Kansas Snapshots by Gloria Freeland - August 9, 2013
The pews were marked "Soprano," "Alto," "Tenor" and "Bass." Since Katie is an alto in a couple of Kansas State University choirs, I told her I was sticking with her in the alto section. My ability to follow music is pretty limited, so I wanted to be with someone who knew what she was doing. Husband Art sat behind us in the tenor section - the only person to sit in that pew.
We were at the Union Congregational Church in Three Lakes, Wis. to take part in the Gymanfa Ganu (pronounced gih-MAHN-vuh GAH-nee) - a Welsh festival of sacred songs. The traditional singing of hymns in four-part harmony in Wales can be traced back to about the 12th century.
Art and I had attended a previous Gymanfa Ganu in the church in the 1990s when we first started taking our family to the North Woods for our summer vacations. We liked it back then, but had missed subsequent festivals, so we thought it would be fun to go again. A good reason to expose Katie to the music is that Art and I both have some Welsh in our backgrounds. Art's great-grandfather Tom Vaughan and my great-great-grandmother Eliza Davis were born in Wales. We've been there several times, first to check out where they came from and later just to experience the beautiful green hills. Art even bought a Welsh-English dictionary some years ago so he knows some words and how to pronounce them.
Katie was not that excited to attend because she thought we were just going to listen. But when she realized we were there to participate, she brightened up. She loves singing, and relished the opportunity to use her voice.
The conductor, Rev. Joseph Corbin of Reedsburg, Wis., reminded us a bit of Santa Claus with his full white beard and plaid vest of red and green - the Welsh national colors. He greeted us enthusiastically and then began leading us through the program with his rich baritone voice honed by a degree in music. The songs had unfamiliar Welsh names like "Bryn Califaria," "Crug-y-bar," "Blodwen," and "Colon Lan, " but much of the music was familiar.
Corbin didn't have us sing through the hymns one right after the other. He chose among the verses, sometimes telling the women to sing certain verses and the men others. At other times, he'd ask us to repeat verses or to slow down or to sing louder or to sing a cappella ... without the organ or piano accompaniment.
We sang some songs in English and some in Welsh, although I doubt we did a great job on the latter. While Welsh uses letters drawn from the English alphabet, many are not pronounced in the same way. "Ff" is sounded like an English "f," but a single "f" is used for the English "v" sound. There is no "v" in Welsh. "Ll" has no equivalent sound in English. "W" is spoken as in English, unless there is a consonant on both sides and then it becomes a vowel, sounded like the "oo" in the word "cool." Fortunately, we were not being graded!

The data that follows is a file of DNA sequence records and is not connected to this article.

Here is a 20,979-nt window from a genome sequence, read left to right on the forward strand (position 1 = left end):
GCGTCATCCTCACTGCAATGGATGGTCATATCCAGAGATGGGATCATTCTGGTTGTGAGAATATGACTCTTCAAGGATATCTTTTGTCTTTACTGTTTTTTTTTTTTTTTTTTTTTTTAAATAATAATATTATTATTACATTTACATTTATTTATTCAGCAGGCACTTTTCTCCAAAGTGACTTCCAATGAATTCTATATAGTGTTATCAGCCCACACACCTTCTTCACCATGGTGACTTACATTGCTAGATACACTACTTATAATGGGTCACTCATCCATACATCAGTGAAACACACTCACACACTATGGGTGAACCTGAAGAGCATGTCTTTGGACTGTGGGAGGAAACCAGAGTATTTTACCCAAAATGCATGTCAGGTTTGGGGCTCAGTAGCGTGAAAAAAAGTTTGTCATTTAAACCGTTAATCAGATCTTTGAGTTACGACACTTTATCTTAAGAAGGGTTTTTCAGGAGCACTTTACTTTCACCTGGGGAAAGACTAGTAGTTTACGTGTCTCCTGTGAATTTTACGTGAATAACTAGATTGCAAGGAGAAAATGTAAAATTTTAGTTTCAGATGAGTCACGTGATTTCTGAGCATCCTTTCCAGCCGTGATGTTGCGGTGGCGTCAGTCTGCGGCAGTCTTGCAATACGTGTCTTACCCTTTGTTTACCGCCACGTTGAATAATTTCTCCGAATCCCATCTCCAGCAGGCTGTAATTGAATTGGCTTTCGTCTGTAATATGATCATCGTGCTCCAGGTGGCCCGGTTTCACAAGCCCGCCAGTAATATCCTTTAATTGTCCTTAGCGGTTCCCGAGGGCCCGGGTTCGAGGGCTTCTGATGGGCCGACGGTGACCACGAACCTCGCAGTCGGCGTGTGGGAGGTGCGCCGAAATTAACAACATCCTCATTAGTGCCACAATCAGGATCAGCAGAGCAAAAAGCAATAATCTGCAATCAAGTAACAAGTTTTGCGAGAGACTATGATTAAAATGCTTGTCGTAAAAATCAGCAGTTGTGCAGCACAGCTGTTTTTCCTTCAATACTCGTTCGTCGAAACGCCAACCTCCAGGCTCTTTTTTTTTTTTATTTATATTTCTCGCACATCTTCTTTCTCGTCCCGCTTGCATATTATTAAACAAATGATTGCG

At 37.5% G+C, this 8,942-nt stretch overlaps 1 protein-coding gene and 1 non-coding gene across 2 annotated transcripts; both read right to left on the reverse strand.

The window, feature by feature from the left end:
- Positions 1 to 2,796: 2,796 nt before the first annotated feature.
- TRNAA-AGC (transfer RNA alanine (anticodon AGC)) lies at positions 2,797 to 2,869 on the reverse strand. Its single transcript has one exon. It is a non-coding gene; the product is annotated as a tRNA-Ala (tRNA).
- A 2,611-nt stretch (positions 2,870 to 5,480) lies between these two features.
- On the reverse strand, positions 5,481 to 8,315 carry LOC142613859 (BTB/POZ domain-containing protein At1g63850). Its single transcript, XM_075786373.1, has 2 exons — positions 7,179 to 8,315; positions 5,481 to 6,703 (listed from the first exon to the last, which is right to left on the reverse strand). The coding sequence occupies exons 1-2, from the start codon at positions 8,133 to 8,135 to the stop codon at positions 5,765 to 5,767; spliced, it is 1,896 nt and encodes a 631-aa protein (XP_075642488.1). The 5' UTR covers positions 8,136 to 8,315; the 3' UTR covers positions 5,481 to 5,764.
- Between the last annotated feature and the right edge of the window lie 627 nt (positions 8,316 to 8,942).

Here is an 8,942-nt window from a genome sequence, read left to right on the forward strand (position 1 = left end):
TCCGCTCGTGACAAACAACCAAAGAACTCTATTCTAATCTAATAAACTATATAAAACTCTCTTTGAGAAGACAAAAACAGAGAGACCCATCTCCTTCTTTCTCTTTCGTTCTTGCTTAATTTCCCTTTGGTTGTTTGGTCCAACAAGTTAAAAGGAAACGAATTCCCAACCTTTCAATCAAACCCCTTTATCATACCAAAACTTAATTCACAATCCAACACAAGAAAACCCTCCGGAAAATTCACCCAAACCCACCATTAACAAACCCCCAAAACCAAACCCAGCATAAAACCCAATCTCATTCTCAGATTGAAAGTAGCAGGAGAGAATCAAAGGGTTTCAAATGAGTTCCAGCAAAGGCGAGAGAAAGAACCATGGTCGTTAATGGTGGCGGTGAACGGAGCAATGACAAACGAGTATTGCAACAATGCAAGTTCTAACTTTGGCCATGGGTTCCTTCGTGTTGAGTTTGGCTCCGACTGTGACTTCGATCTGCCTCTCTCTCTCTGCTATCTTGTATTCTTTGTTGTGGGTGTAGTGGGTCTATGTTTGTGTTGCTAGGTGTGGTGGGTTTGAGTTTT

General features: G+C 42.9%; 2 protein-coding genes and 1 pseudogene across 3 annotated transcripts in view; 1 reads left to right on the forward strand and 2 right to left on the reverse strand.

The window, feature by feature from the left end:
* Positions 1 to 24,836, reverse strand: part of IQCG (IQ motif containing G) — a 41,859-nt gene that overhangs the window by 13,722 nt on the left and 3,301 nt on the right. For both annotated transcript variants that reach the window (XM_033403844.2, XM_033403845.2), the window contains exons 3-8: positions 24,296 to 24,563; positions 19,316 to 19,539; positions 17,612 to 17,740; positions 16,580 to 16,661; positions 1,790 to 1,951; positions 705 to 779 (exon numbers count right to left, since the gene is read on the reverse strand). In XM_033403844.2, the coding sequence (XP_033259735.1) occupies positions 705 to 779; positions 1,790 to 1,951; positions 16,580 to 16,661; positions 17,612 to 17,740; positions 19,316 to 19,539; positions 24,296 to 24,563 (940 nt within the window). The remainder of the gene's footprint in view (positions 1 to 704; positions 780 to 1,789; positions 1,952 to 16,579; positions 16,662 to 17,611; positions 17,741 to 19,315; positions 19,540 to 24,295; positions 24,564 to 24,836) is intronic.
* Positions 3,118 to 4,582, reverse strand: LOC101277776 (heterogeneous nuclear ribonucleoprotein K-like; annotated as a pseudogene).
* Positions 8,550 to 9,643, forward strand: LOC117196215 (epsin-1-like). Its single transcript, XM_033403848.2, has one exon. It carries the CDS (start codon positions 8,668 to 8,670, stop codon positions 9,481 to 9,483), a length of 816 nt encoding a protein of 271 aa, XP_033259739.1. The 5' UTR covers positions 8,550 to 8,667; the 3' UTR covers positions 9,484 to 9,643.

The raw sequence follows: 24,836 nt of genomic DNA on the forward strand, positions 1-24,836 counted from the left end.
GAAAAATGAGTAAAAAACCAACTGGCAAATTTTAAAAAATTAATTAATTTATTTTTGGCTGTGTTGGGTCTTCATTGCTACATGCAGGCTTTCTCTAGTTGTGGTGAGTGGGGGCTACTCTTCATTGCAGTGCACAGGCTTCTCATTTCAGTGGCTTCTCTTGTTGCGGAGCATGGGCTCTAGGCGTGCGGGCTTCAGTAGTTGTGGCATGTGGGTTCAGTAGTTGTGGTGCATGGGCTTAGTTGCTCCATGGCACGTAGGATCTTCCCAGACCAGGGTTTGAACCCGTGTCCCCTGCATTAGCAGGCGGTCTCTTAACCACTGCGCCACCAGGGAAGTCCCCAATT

Gymanfa Ganu festivals are held at various locations around the U.S. where there were sizeable numbers of Welsh settlers. In Wisconsin, they are assisted by the Welsh Gymanfa Ganu Association of Wisconsin.
That association also supports the work of the Great Plains Welsh Heritage Project, based in Wymore, Neb., an area that reminded Welsh immigrants of their homeland with its rolling hills and the nearby Blue River. The mission of the project is "to discover, preserve, interpret and celebrate the history and contributions of Welsh pioneers on the North American prairies, to further public understanding and appreciation of America's ethnic and cultural diversity."
For us, there is a touch of irony in discovering Wymore, population 1,400, is the site of the project. It is located about an hour and a half from our home in Manhattan, Kan. and during the many years of our travel to and from Wisconsin, we have regularly chosen a route that skirts the village.
When our Gymanfa Ganu was over, we spoke briefly with Rev. Corbin and his wife Kim for Katie wanted to know how she could obtain a copy of the hymnal. Then we left, amazed by the sheer beauty of how our voices had blended together. It was almost as if the music came from deep within us. Katie said she was surprised by how well all of us could sight-read and sing along in four-part harmony. And although we could only approximate the Welsh, Katie and I had enjoyed the sound of it - I, because I love different languages, and Katie, because it reminded her of the "Elvish" language J.R.R. Tolkien used in "Lord of the Rings."
But I have a hunch our enjoyment also arose from another place. Because the Welsh spoke almost accent-free English and dressed as their English neighbors, emigrants from that land blended into America effortlessly. And so, there is next to nothing in our culture that reminds us that significant numbers of Welsh settled in America the way that St. Patrick's Day brings to mind the Irish immigrants or Oktoberfest makes us think of our German roots. But the Gymanfa Ganu is one such reminder that Tom Vaughan and Eliza Davis were also part of America's patchwork.